Mrs. Grumpypants

On a recent evening, I allowed my children to bunk together after their sustained begging wore me down. My son told my daughter that he didn’t want me to come check on them after I said ‘goodnight’. “Why doesn’t he want me to check on you guys? I’ve already consented to your sleeping in your room together,” I asked my daughter. “Because you can be Mrs. Grumpypants,” my daughter said quoting her brother between giggles. Even though it was now 10 minutes past their bedtime, I too was forced to chuckle.

Sometimes kids are our best mirrors – even when we don’t like what we see and even if they offer up these insights when they should be asleep. So what if my ‘grumpyness’ was justifiable, it’s not a trait I am proud to show my children because when I give in to that persona, I am not in full control of my emotions. And, when parents can’t keep themselves in check, how can we help our children discipline their little emotional roller coasters?

So, on the night in question, I went back into the bedroom without Mrs. Grumpypants or a watch. I lowered my voice and told the two snuggled siblings to breathe deeply and relax into sleep as I resupplied them with tea. Finally, they fell asleep – about 20 minutes after their bedtime.

I vented about the situation to my glass of wine (my husband was out) as I am a bit of a sleep Nazi and thus the idea of my kids not getting enough sleep riled me. Once when Mrs. Grumpypants was front and center, I emailed both children’s teachers to tell them that the kids went to bed too late and that the teachers should not cut either kid any slack. This was not my proudest parent-teacher moment and it was foolish of me to hit ‘send’ on that email. Not my first mistake or my last, as both of these gifted teachers and everyone else knows.

And, I’m not proud of myself when I am parenting grumpily, impatiently or reflecting my kids’ mood(s) back to one or both of them because at those times, even if whatever emotion I am expressing is justified, if I am not in control, I am a bad parent. It is impossible to guide and mentor overwrought tykes who are trying to figure this life thing out when you’re acting like a child yourself.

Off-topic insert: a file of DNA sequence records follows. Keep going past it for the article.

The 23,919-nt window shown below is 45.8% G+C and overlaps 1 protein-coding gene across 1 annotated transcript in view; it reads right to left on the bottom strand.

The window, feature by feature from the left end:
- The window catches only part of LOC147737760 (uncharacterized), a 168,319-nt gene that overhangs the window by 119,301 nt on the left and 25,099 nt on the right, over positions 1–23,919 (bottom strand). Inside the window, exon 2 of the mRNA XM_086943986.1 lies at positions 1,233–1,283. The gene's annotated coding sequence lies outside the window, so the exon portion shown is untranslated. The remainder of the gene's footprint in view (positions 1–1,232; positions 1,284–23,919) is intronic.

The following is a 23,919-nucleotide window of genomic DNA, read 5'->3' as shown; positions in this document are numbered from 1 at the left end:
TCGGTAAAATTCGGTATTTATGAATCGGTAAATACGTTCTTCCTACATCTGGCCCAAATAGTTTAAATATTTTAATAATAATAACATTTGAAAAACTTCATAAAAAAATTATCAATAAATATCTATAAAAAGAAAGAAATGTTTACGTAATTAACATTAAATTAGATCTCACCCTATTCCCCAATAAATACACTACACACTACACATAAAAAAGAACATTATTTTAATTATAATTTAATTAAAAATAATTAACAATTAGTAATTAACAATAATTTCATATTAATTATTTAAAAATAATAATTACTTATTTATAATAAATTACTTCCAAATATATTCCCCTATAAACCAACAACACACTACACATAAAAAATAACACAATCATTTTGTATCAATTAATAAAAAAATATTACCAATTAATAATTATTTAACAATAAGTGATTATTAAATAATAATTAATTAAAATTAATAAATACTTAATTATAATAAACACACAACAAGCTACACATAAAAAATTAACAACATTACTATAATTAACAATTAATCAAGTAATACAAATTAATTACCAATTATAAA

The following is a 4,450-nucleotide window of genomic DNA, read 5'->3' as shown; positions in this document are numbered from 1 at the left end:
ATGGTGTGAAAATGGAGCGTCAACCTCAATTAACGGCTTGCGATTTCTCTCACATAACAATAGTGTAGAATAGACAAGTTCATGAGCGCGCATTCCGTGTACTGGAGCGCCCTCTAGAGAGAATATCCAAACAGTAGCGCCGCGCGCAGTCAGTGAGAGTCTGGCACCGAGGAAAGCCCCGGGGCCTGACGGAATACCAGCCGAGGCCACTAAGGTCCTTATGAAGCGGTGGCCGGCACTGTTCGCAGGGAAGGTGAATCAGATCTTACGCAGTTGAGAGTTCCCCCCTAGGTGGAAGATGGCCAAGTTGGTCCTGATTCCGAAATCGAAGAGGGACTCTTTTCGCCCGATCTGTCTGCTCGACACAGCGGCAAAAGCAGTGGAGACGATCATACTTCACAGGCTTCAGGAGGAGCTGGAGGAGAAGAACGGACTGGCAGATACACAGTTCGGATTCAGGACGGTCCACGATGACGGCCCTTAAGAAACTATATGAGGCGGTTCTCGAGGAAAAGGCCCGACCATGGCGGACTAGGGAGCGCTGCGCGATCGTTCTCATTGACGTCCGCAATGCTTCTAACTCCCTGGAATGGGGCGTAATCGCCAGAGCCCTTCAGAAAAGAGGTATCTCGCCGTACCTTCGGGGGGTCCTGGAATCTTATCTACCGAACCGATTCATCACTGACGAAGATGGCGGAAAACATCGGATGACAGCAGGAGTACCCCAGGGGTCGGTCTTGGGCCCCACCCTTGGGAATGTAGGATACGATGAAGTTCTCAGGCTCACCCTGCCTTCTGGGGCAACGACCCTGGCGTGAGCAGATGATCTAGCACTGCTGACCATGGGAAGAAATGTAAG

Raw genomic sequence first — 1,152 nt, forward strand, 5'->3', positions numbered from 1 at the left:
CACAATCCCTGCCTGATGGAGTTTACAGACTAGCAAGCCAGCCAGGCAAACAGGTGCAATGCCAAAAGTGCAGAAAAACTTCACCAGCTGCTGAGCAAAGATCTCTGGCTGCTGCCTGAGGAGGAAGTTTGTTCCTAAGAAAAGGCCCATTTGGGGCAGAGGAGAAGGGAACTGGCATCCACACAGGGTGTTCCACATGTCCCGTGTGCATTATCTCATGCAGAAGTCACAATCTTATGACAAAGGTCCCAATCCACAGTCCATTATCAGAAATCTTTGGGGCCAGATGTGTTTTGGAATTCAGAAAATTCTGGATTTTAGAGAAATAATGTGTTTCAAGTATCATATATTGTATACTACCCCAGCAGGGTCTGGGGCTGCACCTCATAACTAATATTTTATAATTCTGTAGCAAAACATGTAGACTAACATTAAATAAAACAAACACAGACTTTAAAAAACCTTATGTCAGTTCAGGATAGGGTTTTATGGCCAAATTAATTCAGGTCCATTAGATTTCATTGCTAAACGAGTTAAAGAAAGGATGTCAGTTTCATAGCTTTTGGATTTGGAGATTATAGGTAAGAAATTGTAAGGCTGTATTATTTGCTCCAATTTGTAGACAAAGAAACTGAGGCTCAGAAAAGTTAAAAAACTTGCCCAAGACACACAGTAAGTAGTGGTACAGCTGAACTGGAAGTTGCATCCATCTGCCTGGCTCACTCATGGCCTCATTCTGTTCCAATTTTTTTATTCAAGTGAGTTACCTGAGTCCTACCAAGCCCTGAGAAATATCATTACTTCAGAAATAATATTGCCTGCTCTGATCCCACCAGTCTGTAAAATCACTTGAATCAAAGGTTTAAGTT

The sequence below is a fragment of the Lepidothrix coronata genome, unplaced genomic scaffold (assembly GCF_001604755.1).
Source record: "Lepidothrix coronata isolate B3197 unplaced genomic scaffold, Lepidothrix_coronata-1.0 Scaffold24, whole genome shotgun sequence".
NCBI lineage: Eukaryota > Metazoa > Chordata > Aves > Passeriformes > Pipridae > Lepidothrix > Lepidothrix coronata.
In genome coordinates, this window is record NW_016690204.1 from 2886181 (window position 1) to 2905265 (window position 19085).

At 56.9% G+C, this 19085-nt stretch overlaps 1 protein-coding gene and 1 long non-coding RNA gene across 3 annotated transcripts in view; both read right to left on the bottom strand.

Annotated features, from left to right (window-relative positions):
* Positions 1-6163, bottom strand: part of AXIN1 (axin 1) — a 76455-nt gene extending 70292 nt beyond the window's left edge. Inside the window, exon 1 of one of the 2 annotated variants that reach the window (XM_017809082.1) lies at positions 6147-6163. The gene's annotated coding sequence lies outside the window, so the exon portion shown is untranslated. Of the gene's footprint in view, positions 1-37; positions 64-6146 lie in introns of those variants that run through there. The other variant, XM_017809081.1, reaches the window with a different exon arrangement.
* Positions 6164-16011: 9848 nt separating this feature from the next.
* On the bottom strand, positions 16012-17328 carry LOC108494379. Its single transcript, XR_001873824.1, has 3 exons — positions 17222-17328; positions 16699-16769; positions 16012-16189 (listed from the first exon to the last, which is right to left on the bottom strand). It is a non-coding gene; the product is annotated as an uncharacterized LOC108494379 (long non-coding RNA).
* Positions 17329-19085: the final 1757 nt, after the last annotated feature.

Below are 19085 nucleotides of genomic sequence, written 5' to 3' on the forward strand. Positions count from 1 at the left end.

Sure, all of us have emotions and there are times, especially after a long day, when it feels like a 20-pound weight has been lifted from your shoulders if you just vomit them forth on whoever is nearby. However, the blow back from this exercise is usually arduous and time consuming and thus, again even if the triggers are valid, not the best way to process feelings. As I tell my kids quite often, “you can feel whatever you want to feel – your emotions are your business. It’s how you act upon what you’re feeling that we have to work on.” Not every emotion experienced needs to be expressed, I tell them.

Am I ignoring my own advice?

As she drifted off to sleep behind her brother, my daughter reassured me, as she does every night, “I’ll come to you if I need you.” Of course you’ll come to me and not your father – have you tried to wake your father with anything other than a bullhorn? Kids.  

Even if Mrs. Grumpypants shows up, they still want you there ‘just in case’. This is reassuring as no parent – especially me – is perfect. But, how can I take my own advice about emotions and emoting while being the authentic, emotional being I am and still maintain some authority over my little minions?

I am not always cool, calm and collected which I’m sure comes as a shock to you. But I try to reserve my expletive-filled-hissy fits for my husband and close friends because I believe that if kids see their parents completely out of control it scares them. On some level tykes know that they shouldn’t be in charge and grow insecure when they are.

But, sometimes, when it is just me and my deputy Chardonnay (Ms. Chardonnay’s hours don’t start until the evening – and not at all on those sad, sad days of late carpool) on duty a good loud, “NOW” can get those teeth brushed at warp speed. Seriously, kids, if you didn’t act like this request was a novelty I might even let the deputy have the evening off.  

It’s just when I’m too ornery for too long when my frustration, anger, annoyance, desire to move to another state… are too obvious all afternoon and evening that my kids simply tune me out – and then I am a failure as a task master. Mothers are taskmasters a lot of the time. There is a lot to get done –homework, hygiene and dinner not to mention extracurricular activities – between school dismissal and a reasonable bedtime. Oh, how I wish my children were like those from television… those fantasy children who simply do what has to be done—and do it well — without nagging.  

But my children, like me, are real, flawed and a blessing. They make me want to be a better me and while I will strive to correct them without growling, I will never banish Mrs. Grumpypants permanently because sometimes a growl just gets the mom job done.

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